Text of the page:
G. Willow Wilson on an ancient city that's alive once more with books.
The first and last thing, of course, is the harbor: that perfect blue-green keyhole to the Mediterranean, sheltered by two slender spits of land extending toward one another. Sphinxes sit underwater at the old shoreline, long ago submerged by rising sea levels. Today the ancient harbor is nearly empty—it’s not large enough for the tankers and barges of modern commerce—but looking out over it toward open water, one is tempted to imagine fleets of triremes decorated with painted eyes.
William Dalrymple, the acclaimed history and travel author, writes about the messy megacity that he calls home.
Delhi has been in the news for all the wrong reasons of late. The horrific gang rape and subsequent death of a young woman on her way back from seeing Life of Pi has lifted the lid on the casual violence of the Indian capital. For the rape is very much a Delhi story: while violence against women is a problem everywhere in India, it is generally agreed that women are most in danger in this vast, rough, messy megacity that I call home.No one really knows how big Delhi is.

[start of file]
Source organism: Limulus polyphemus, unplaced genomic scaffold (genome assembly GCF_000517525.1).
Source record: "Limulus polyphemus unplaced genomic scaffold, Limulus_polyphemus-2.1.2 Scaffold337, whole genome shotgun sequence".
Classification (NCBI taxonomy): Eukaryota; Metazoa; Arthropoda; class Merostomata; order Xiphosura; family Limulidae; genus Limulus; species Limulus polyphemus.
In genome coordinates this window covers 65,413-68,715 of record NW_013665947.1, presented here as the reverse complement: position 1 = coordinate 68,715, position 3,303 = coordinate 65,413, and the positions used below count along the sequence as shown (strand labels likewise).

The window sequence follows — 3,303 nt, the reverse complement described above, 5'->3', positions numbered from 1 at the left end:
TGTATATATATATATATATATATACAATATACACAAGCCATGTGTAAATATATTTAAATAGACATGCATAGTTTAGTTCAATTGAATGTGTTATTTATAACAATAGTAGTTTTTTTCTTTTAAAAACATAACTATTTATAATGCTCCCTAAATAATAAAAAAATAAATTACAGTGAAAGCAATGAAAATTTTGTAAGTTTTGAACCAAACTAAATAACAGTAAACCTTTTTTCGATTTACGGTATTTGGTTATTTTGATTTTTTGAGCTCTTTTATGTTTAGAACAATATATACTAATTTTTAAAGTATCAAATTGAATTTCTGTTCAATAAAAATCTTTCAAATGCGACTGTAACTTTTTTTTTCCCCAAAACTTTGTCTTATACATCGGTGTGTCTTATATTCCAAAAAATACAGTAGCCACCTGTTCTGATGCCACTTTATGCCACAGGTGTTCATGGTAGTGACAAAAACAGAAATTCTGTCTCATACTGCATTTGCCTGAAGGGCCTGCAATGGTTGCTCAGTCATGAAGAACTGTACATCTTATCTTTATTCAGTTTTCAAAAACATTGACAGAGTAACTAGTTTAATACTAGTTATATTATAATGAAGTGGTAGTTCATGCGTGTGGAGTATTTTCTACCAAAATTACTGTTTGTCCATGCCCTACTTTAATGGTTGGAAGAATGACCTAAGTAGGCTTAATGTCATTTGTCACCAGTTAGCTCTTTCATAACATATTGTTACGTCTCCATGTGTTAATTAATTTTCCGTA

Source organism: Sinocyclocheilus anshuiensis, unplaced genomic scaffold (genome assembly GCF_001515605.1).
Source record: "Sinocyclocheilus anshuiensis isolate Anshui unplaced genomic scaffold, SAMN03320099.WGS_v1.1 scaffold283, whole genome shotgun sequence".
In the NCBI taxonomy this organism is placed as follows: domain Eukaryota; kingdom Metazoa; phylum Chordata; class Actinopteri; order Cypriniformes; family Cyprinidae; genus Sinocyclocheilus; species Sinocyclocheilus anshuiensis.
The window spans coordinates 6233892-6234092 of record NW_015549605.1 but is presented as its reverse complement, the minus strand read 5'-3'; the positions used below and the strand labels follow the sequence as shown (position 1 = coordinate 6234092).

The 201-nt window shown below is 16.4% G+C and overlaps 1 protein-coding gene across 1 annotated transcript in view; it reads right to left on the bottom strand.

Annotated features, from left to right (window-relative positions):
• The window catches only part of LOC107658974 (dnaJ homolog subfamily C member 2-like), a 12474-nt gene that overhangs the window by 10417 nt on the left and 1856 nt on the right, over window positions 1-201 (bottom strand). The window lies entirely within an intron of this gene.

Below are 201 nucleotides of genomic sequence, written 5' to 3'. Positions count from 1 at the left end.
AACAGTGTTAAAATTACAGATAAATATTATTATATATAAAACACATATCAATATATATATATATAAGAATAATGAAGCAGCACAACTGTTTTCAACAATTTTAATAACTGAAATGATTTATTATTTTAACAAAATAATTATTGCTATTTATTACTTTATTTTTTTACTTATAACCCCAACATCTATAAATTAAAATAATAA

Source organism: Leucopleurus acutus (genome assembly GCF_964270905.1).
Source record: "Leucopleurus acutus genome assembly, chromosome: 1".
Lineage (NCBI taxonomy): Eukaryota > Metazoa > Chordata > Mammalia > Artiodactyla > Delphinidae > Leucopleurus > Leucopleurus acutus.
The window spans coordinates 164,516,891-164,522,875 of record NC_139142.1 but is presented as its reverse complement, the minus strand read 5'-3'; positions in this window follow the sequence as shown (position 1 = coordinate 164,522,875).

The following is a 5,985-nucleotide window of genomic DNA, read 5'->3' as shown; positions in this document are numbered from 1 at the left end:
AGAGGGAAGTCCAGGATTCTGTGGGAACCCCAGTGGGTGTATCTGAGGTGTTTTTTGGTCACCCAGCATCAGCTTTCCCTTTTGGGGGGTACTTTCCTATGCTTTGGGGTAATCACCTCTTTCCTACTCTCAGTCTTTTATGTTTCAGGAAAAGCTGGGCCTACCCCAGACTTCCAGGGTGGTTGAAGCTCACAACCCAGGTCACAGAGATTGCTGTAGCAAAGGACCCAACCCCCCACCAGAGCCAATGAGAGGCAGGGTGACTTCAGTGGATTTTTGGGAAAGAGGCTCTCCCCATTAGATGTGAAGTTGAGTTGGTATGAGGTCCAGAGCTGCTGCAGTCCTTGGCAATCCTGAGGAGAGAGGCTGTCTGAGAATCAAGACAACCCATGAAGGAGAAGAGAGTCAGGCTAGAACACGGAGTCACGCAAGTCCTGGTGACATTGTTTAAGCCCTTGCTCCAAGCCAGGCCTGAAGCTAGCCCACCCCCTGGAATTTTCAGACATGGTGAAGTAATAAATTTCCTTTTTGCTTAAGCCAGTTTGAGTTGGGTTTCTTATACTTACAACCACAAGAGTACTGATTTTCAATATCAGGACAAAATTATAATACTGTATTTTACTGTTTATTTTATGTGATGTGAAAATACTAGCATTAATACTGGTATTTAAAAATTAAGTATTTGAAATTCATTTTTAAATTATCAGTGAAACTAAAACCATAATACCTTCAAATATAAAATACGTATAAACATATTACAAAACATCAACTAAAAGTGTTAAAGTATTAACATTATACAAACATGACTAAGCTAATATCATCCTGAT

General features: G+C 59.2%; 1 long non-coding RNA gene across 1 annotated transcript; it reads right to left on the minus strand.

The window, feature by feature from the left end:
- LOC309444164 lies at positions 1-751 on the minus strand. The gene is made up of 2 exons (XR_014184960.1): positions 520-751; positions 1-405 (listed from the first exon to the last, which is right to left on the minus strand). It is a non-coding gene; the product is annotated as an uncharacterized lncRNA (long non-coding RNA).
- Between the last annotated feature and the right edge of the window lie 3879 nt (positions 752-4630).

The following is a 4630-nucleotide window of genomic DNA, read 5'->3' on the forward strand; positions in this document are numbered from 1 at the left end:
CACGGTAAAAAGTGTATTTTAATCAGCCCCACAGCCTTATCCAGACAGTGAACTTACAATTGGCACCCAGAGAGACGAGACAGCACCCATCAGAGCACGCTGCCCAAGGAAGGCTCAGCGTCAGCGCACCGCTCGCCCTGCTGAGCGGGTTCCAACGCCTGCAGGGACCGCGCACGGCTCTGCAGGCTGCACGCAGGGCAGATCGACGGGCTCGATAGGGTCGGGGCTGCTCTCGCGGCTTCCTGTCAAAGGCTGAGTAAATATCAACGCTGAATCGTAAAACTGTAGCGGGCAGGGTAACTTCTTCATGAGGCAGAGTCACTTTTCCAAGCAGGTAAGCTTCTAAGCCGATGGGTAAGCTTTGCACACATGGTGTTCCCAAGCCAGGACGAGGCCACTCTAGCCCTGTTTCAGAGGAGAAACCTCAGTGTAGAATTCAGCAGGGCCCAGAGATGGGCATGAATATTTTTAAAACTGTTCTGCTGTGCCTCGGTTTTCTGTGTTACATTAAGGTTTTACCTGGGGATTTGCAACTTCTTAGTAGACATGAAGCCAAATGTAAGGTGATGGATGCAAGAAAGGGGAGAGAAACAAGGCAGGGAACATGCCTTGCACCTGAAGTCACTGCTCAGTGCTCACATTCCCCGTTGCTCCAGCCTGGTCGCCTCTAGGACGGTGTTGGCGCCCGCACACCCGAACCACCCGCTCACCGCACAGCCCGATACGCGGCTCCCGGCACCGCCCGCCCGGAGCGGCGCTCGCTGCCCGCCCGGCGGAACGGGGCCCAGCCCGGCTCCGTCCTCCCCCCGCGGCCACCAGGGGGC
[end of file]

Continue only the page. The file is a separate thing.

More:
Hong Ying on sweet dreams in a place of suffering
I was born in the year of China’s Great Famine and grew up in a slum on the south bank of the Yangtze River in Chongqing. It was a place crowded with small wooden hovels, rotten and blackened houses, narrow alleys, and deep, twisting courtyards. The area had no plumbing or drainage facilities, so polluted water ran through channels alongside pedestrian walkways and flowed downward along mountain slopes. It was a place where rubbish piled up randomly along the roadsides, waiting to be washed away into the Yangtze River when there was heavy rain, or to decompose in the hot weather.
Jeet Thayil on a draconian city-state with pockets of wildness.
I grew up in Hong Kong in the ’70s, and though I traveled in the region, Singapore was not a possible destination. My father, T.J.S. George, was the founding editor of Asiaweek, a Hong Kong–based newsmagazine. He wrote the first critical study of Singapore’s brilliant and authoritarian prime minister. The book, Lee Kuan Yew’s Singapore, was not banned—Lee knew a ban would be self-defeating—but it might as well have been: no bookseller stocked it, not until much later, when students began to circulate photocopies.
"Cities each have a kind of light," August Kleinzahler once wrote. Here, great authors evoke the light—and darkness—they find in the world’s cities.
Paul Theroux looks at his hometown after the marathon bombing and finds the mood of the city transformed.
Leave it to Dubai to host a New Year's Eve that was cooler than yours. Watch the sky around the Burj Khalifa, the tallest building in the world, explode with splendor.
Was World War I a necessary fight against German militarism, or was it completely avoidable? Michael Bishop on a new history.